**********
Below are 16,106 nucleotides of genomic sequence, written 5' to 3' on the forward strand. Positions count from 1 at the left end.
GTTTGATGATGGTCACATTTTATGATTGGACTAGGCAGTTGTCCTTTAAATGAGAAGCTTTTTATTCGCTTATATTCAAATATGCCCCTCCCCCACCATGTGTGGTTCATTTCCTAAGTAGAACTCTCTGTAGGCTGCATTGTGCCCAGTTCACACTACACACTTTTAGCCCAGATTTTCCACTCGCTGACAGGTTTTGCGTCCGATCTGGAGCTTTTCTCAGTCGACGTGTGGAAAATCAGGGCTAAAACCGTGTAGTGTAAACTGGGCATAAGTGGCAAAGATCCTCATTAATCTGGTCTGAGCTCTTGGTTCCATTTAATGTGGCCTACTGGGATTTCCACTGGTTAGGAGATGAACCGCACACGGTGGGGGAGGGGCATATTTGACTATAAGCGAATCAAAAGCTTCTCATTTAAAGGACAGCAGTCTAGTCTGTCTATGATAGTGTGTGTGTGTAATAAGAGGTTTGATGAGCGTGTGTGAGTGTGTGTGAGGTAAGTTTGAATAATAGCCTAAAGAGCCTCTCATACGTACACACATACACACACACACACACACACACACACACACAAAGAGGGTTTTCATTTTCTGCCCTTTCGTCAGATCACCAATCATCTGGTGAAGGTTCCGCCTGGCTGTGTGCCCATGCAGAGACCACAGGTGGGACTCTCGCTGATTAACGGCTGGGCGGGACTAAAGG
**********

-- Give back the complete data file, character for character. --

Below are 16,106 nucleotides of genomic sequence, written 5' to 3' on the forward strand. Positions count from 1 at the left end.
GTTTGATGATGGTCACATTTTATGATTGGACTAGGCAGTTGTCCTTTAAATGAGAAGCTTTTTATTCGCTTATATTCAAATATGCCCCTCCCCCACCATGTGTGGTTCATTTCCTAAGTAGAACTCTCTGTAGGCTGCATTGTGCCCAGTTCACACTACACACTTTTAGCCCAGATTTTCCACTCGCTGACAGGTTTTGCGTCCGATCTGGAGCTTTTCTCAGTCGACGTGTGGAAAATCAGGGCTAAAACCGTGTAGTGTAAACTGGGCATAAGTGGCAAAGATCCTCATTAATCTGGTCTGAGCTCTTGGTTCCATTTAATGTGGCCTACTGGGATTTCCACTGGTTAGGAGATGAACCGCACACGGTGGGGGAGGGGCATATTTGACTATAAGCGAATCAAAAGCTTCTCATTTAAAGGACAGCAGTCTAGTCTGTCTATGATAGTGTGTGTGTGTAATAAGAGGTTTGATGAGCGTGTGTGAGTGTGTGTGAGGTAAGTTTGAATAATAGCCTAAAGAGCCTCTCATACGTACACACATACACACACACACACACACACACACACACACAAAGAGGGTTTTCATTTTCTGCCCTTTCGTCAGATCACCAATCATCTGGTGAAGGTTCCGCCTGGCTGTGTGCCCATGCAGAGACCACAGGTGGGACTCTCGCTGATTAACGGCTGGGCGGGACTAAAGG